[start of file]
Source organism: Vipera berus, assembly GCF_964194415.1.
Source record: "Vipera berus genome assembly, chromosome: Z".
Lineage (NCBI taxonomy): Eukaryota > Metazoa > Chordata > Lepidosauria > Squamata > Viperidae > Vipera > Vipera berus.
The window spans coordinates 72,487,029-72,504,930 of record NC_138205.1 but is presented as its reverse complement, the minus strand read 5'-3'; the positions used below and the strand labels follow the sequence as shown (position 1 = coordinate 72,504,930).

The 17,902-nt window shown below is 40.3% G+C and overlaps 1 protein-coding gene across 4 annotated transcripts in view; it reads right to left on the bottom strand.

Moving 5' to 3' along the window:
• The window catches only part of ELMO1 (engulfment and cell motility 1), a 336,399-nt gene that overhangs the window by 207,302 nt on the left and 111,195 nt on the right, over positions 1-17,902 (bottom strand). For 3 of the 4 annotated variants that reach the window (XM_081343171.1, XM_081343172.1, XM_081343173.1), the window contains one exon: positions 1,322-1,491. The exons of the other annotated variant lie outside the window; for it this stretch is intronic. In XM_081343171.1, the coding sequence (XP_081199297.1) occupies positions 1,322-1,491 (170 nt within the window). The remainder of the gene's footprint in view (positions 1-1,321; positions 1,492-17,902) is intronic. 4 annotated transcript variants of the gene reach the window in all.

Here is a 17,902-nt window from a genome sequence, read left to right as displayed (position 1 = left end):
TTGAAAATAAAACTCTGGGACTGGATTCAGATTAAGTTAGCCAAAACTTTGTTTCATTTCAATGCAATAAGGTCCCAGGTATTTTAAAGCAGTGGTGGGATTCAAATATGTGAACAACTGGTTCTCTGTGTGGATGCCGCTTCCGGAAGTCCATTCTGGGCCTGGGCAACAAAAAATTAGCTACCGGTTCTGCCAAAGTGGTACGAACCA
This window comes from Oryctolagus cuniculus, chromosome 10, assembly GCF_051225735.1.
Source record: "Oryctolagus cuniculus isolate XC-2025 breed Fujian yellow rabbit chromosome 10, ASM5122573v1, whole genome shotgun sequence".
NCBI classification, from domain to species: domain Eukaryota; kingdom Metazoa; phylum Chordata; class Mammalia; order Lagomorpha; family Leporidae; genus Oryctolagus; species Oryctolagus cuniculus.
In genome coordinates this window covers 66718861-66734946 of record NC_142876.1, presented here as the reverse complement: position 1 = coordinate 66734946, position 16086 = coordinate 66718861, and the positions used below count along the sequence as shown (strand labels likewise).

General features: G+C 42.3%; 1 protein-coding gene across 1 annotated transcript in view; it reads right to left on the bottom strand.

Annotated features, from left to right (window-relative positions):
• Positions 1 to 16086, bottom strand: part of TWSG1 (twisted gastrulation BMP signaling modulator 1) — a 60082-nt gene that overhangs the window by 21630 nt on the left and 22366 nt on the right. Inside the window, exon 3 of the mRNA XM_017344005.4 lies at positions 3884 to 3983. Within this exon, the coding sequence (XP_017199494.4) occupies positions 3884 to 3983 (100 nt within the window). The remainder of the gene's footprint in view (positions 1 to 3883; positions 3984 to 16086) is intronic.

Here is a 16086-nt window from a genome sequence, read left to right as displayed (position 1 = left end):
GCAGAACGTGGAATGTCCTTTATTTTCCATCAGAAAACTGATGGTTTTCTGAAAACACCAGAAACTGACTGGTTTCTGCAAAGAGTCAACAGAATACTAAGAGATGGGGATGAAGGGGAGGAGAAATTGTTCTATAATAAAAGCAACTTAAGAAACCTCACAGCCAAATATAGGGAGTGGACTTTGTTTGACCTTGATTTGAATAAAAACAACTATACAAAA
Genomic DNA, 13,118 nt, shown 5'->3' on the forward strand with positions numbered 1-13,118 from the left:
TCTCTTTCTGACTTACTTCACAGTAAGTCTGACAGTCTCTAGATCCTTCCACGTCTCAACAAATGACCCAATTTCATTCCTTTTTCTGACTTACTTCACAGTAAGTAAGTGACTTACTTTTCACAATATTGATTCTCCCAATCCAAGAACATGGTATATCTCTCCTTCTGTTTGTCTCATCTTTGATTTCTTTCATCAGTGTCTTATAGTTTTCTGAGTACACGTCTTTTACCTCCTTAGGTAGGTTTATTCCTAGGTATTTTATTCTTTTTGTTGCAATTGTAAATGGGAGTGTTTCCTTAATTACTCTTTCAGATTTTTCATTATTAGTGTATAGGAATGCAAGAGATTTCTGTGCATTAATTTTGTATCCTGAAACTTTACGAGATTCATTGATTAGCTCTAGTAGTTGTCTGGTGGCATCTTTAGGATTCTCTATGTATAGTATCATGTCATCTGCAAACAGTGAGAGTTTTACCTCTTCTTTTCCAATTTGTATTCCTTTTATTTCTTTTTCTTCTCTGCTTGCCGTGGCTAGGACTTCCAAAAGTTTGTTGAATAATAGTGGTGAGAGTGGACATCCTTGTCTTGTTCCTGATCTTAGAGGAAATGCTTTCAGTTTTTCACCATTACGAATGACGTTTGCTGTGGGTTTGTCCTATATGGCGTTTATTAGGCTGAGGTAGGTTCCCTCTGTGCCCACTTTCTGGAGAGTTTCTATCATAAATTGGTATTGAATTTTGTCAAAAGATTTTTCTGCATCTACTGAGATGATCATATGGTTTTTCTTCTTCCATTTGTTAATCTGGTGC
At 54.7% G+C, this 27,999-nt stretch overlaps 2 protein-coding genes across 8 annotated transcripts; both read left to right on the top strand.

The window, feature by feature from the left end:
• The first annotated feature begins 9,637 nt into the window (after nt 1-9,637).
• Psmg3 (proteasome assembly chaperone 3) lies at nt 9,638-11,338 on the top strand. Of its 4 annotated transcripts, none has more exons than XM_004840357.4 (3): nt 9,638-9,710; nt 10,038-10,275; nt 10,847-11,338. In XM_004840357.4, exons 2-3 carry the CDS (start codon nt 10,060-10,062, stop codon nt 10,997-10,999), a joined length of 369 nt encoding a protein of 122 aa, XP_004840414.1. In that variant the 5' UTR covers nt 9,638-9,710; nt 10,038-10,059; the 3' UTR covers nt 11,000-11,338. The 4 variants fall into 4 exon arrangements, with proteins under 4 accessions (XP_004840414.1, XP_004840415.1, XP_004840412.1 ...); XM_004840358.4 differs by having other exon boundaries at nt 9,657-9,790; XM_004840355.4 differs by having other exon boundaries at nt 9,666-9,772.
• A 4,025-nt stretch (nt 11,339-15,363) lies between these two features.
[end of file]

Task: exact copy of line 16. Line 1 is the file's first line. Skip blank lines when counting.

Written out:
• Positions 1 to 16086, bottom strand: part of TWSG1 (twisted gastrulation BMP signaling modulator 1) — a 60082-nt gene that overhangs the window by 21630 nt on the left and 22366 nt on the right. Inside the window, exon 3 of the mRNA XM_017344005.4 lies at positions 3884 to 3983. Within this exon, the coding sequence (XP_017199494.4) occupies positions 3884 to 3983 (100 nt within the window). The remainder of the gene's footprint in view (positions 1 to 3883; positions 3984 to 16086) is intronic.